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"I like my work because I know I am helping people. Anytime you’re changing someone’s outlook on life, you feel good about what you’ve done that day."
Dr. Cook provides thoughtful and compassionate care. This is evidenced in her exceptional patience and thoroughness.
“I make sure to get down to the root of the problem with my patients by spending my time carefully listening.”
Heather R. Cook, OD joined EHNW right after graduating from optometry school in 1997. She is thankful to be part of such a wonderful group. “We have great staff and great doctors, and it makes coming to work easy and enjoyable.” Her practice encompasses routine eye care, contact lens fits and medical eye care, including disease and infection.
Dr. Cook provides thoughtful and compassionate care. This is evidenced in her exceptional patience and thoroughness. “I make sure to get down to the root of the problem with my patients by spending my time carefully listening.” She understands that patients are best served when there is open communication between the doctor and patient. She listens first, then collaborates with her patient to determine the best course of treatment.
She has a good rapport with her patients who appreciate her personableness. “I really look forward to seeing my patients because I have developed long-term relationships with many of them. I appreciate learning about their families and really getting to know them as people.”
Dr. Cook has many stories of parents bringing in their young children because of a concern with poor eyesight. Usually, the children have no idea there is anything wrong. After they get glasses, they can suddenly see all types of details they never new existed, like individual leaves on trees. “The children get a ‘wow factor’ with these amazed looks on their faces. When I see that, it’s a good day’s work.”
Dr. Cook met her husband, Dr. Rory Cook, in 1993 while they were both in optometry school. They have three children. “I try to be my best because of them. They are my inspiration.” Riley, Emma and Scarlett keep her very busy on her off days. Fortunately, she has a lot of energy and is an excellent multi-tasker. They like outings to the park and zoo, and she volunteers at the children’s school. Outside of working and parenting, Dr. Cook enjoys cooking, entertaining and gardening. She also likes sewing and her projects range from Halloween costumes to curtains and pillows.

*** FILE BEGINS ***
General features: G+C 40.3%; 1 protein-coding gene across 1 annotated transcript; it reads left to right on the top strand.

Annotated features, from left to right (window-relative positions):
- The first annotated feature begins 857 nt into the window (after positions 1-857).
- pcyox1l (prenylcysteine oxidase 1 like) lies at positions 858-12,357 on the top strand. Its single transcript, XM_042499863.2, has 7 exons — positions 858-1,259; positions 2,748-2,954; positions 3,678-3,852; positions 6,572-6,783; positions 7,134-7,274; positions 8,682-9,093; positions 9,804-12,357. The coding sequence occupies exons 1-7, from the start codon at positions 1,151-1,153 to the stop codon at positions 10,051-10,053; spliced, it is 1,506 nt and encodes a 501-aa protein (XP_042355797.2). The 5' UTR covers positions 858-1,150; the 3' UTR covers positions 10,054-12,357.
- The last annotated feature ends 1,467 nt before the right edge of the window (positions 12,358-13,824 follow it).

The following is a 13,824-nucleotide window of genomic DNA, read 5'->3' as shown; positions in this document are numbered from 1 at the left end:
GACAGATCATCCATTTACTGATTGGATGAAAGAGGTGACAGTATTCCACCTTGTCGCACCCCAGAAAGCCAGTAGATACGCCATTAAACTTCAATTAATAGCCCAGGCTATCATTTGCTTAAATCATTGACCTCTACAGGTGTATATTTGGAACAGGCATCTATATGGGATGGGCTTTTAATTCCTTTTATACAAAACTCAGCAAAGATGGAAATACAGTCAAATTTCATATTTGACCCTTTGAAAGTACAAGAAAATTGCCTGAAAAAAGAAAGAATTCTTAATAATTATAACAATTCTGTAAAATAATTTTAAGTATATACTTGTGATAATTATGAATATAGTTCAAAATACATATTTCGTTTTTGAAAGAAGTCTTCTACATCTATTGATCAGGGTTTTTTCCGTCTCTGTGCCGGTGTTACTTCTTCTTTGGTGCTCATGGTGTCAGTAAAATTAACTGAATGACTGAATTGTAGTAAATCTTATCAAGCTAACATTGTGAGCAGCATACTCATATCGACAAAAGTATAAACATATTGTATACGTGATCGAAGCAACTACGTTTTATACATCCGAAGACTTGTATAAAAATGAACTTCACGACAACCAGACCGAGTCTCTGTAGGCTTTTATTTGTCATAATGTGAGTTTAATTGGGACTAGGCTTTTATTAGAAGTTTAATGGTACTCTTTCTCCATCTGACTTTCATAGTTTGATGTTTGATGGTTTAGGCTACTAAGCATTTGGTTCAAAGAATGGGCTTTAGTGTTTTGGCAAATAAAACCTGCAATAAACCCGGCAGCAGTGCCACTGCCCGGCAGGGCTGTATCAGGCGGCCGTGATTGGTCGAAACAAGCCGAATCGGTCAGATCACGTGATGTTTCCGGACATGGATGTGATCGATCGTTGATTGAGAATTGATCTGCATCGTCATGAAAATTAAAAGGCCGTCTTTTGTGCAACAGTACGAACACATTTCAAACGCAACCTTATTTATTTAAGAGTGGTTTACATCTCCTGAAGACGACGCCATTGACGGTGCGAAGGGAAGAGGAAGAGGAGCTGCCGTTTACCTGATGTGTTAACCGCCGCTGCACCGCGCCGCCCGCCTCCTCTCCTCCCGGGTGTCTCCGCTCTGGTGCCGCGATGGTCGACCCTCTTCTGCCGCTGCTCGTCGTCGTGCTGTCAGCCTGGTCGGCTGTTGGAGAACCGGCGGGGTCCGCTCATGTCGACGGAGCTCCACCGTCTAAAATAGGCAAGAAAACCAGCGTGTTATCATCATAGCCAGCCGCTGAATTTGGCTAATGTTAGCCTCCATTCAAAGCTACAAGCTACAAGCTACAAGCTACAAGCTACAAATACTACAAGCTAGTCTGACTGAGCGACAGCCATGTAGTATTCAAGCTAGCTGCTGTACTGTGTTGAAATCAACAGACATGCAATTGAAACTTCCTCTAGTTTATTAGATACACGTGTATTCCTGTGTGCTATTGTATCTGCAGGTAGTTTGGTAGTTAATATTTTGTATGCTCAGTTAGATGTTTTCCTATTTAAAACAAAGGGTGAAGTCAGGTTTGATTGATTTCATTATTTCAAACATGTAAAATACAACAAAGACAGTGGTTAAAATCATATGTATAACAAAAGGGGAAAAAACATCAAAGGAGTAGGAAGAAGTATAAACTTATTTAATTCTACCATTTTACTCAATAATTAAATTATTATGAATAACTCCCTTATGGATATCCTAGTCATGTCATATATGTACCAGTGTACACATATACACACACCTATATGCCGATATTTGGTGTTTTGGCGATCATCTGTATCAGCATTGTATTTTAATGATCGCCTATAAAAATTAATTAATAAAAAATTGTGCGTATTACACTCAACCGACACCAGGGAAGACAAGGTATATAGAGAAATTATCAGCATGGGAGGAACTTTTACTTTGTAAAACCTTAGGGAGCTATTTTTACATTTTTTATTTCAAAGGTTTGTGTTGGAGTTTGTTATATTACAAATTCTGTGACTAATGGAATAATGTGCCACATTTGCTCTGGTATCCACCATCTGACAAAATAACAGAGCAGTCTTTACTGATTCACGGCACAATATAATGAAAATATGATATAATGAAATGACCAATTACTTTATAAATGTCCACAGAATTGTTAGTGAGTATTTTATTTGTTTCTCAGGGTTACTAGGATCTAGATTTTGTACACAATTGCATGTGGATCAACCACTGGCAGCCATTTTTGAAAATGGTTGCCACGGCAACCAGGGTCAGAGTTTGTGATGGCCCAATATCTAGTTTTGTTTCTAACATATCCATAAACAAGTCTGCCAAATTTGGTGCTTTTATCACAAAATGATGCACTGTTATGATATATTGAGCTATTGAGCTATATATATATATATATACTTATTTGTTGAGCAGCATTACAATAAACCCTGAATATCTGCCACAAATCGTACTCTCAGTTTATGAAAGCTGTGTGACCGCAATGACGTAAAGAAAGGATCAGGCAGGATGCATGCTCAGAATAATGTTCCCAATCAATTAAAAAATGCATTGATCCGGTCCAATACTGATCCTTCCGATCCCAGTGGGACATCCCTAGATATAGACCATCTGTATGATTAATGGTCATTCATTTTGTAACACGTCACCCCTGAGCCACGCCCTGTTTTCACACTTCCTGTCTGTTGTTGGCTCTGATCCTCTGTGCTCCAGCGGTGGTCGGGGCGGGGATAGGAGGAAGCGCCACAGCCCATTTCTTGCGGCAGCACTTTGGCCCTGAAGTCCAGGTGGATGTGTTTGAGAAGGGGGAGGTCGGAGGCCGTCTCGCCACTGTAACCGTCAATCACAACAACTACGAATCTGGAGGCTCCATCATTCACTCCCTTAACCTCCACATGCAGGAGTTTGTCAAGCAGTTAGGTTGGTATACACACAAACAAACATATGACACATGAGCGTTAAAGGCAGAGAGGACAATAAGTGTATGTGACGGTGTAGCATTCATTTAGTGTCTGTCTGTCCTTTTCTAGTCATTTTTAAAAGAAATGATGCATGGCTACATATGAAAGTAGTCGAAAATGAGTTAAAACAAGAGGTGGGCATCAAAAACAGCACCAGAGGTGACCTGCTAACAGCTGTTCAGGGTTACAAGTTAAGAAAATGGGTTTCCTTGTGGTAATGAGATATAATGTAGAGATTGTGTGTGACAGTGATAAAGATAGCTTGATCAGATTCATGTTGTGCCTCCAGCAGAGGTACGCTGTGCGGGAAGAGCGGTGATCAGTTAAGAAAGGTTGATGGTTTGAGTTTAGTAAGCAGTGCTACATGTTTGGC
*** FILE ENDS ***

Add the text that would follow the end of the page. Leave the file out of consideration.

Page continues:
|American Lake Veterans Hospital Tacoma, WA
INTERN (Optometry and Low Vision)
|1995-1996||Pacific University Family Vision Centers Portland, OR
INTERN (Primary Care Optometry)
1993 - 1997
|Pacific University College of Optometry
Doctor of Optometry
|Honors: Bausch and Lomb Practice Initiation Award
Pacific University College of Optometry Dean’s Award
Beta Sigma Kappa Optometric Honor Society
1989 - 1993
|University of San Diego
Bachelor of Science
|Oregon Board of Optometry, 2628 T DPA & TPA, 1997
License, Treatment and Management of Ocular Disease, 1996
|American Optometric Association|
|Oregon Optometric Association|
|Portland Metro Optometric Society|
|Private Practice, EyeHealth Northwest||Optometrist, September 1997 - Present
Ophthalmic Technician, 1997
|Optometric Teaching Assistant
Pacific University College of Optometry
1994 - 1996
1955 NW Northrup St
Portland, OR 97209
Phone : (503) 227-2020
Prior to Your Appointment: Please complete and print the Patient history, HIPPA and payment policy forms even if you are an established patient. Once you have completed the forms, please bring them with you on the day of your appointment. Due to privacy issues, please do not attempt to send these forms to our office via e-mail.
Please check with your insurance company(s) to verify your “vision care” coverage for routine eye examinations by calling the customer service phone number listed on your insurance card. You may also call this same number to verify “medical” benefits for medically necessary visits and procedures.
The Day of Your Appointment:
Bring your current medical insurance card(s) with you.
As part of your examination with us today, your pupils may be dilated. With dilation, most people experience light sensitivity and difficulty with near vision (such as reading). Some individuals also have difficulty seeing in the distance. The effects of the dilation can last several hours.
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